What's New in Junior and Kid's Outerwear
2004/05 Trends & Manufacturer Info
Whether skiing down the slopes or riding the hill, what kids demand is performance.
They are being heard loud and clear, and now the performance features of junior
lines are getting the same kind of attention lavished on adult collections. Traditional alpine ski clothing manufacturers like Obermeyer, Spyder, Descente and Columbia have taken technology from adult lines and brought it down even to the toddler level.
In addition to alpine styling, more and more kids will gravitate to snowboarding's youth look. A bit less baggy for this year, look for some new trends and function in snowboard wear.
Puffy jackets will still make a stand. And you'll see more soft shell options - a perfect choice for warmer and drier climates. Technology goes up a notch... look out here come the little rippers!
Fera breaks out a functional line that is attractive to fashion conscious tweens as well as active preschoolers. From puffy jackets to traditional reds and greys - Fera has a line worth investigating. For more on Fera see our
04 Fera preview.
Bonfire: As the original snowboard apparel company, Bonfire continues to innovate with a skater- and motocross-influenced collection that speaks to the tattoo and piercing element of the snowboarding culture. The line emphasizes hardcore visual cues from the fabric to the features. Embroideries on the upper seat, for instance, emulate where some girls get tattoos. Canvas-style fabric is combined with biker-style iron crosses and tattoo artwork.
Burton: The 550 goose-down filled Youth Puffy down jacket is Burton’s adult Ronin 6/4 Down Jacket, re-engineered for little rippers handling harsh winter conditions. It comes with a CD pocket with a clear controller window and big cargo pockets.
Orage: The technical Laikus line, geared specifically at the junior freeski market, includes some softshell technology; camo pants in gray and pink for girls, graphite and grey for boys; and all-weather Denim pants for boys and girls. A down jacket called the Lil’l Puffy, for on- or off-hill use, features faux fur on the hoods for girls.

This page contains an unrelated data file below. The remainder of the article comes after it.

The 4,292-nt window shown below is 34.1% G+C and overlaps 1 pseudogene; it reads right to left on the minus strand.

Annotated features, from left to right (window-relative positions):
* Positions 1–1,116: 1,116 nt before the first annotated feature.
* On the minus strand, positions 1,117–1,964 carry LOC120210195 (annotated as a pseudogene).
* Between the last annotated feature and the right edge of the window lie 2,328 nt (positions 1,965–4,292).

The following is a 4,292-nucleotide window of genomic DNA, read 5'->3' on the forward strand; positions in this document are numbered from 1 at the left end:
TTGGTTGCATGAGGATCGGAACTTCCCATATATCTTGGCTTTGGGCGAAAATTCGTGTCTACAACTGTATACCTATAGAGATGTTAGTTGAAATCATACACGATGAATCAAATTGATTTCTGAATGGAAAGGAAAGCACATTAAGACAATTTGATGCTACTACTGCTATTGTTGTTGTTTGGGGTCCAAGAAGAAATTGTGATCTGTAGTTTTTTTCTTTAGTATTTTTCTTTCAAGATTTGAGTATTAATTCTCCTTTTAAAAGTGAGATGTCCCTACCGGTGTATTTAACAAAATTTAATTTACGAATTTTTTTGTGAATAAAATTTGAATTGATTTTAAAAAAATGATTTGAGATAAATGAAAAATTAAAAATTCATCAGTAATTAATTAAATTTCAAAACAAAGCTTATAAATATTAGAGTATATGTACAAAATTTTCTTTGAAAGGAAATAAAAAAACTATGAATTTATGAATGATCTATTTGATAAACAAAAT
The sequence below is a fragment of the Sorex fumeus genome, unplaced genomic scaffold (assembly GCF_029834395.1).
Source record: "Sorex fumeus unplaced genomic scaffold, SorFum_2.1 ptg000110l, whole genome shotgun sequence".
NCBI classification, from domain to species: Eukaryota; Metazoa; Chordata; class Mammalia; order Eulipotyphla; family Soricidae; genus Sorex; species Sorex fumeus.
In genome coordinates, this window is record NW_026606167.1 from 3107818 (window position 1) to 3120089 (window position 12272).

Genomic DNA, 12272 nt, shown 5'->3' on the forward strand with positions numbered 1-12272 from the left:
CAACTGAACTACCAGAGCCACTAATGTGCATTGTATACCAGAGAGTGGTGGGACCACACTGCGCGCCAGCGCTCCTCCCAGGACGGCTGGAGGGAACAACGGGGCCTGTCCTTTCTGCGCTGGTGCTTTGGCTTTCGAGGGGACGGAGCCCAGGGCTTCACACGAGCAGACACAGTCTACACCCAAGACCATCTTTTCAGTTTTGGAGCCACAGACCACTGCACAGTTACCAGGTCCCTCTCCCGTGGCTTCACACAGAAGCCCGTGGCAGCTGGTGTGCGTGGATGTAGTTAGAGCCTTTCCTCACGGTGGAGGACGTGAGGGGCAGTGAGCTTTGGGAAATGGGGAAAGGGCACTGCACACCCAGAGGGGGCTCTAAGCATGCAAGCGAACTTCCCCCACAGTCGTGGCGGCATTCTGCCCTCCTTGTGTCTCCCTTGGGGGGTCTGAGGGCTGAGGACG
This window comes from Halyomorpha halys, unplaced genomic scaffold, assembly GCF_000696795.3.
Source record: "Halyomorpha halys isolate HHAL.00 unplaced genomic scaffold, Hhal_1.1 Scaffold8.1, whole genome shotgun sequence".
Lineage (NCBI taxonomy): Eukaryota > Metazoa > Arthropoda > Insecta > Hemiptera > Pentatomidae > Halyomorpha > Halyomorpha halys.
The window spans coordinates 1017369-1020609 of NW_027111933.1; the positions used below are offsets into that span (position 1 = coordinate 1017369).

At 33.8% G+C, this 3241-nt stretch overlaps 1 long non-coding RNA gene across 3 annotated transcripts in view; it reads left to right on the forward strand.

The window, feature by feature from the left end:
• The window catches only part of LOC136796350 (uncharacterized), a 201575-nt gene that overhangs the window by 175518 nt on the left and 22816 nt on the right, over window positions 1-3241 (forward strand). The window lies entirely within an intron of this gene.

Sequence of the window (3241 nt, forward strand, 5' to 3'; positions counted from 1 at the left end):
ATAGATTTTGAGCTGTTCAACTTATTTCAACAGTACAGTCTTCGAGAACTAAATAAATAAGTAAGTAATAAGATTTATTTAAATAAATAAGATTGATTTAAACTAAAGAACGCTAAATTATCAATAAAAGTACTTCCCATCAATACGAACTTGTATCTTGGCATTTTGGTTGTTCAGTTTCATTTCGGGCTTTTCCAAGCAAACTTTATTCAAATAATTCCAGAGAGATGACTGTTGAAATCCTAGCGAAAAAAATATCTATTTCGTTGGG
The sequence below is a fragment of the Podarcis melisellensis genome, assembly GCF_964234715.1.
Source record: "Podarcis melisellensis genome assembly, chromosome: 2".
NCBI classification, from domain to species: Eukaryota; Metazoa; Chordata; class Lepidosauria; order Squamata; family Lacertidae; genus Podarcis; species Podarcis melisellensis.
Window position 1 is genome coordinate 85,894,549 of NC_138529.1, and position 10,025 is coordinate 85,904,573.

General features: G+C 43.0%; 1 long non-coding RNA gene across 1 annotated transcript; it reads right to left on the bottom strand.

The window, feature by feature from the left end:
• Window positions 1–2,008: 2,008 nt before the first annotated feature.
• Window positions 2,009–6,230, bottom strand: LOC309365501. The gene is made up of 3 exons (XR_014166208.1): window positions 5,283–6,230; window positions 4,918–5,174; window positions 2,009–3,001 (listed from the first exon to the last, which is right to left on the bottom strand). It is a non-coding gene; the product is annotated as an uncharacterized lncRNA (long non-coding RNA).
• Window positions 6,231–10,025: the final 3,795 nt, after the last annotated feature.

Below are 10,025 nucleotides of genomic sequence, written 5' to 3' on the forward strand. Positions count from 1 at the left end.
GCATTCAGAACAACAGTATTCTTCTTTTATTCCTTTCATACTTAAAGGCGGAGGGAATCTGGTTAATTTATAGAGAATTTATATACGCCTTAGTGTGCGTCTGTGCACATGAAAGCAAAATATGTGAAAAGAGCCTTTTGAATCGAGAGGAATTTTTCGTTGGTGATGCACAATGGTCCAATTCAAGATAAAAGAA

Phenix: The Norwegian World Cup kids’ line, inspired by the Norwegian National Team, features a beefy nylon stretch ripstop jacket with a 10,000mm waterproof membrane. The Pyrus collection targets kid freeriders, with the Garuda jacket modeled after the Belan adult jacket.
Salomon: The Freestyle collection epitomizes newschool with baggy corduroy or denim snow jeans and big down hooded puffies. The Pocket Rocket jacket and the 1080 jackets match Salomon’s
eponymous freestyle skis. The Big Mountain series comes with Gore-Tex protective features—for harsh winter environments. The All-Mountain category has comfortable streetstyle models that don’t scream wintersports jacket.
Scott: Scott launches a freestyle line of apparel heavily influenced by the skateboard/punk rock culture. The garments are technical—with waterproof zippers, ergonomic cuts, etc. but boast looser fits and an earthtone palette—dark subtle browns and olives.
Sessions: Sessions introduces the Softshell Hoody, a 5000-8000mm waterproof/breathable knit-face, all-stretch fabric. It has the look and feel of a zip-up hooded sweatshirt, but the performance of outerwear. A surround-sound collar stores headphones in the hood pocket and an ultra-mini drawcord keeps the snow out. The Terrain series of softshell and hybrid softshells are called three-in-one jackets worn three ways—shell only, with zip-in/zip-out track jacket, or vest. Iridescence livens up the Ridge series of 10,000mm waterproof/breathable fabrics.
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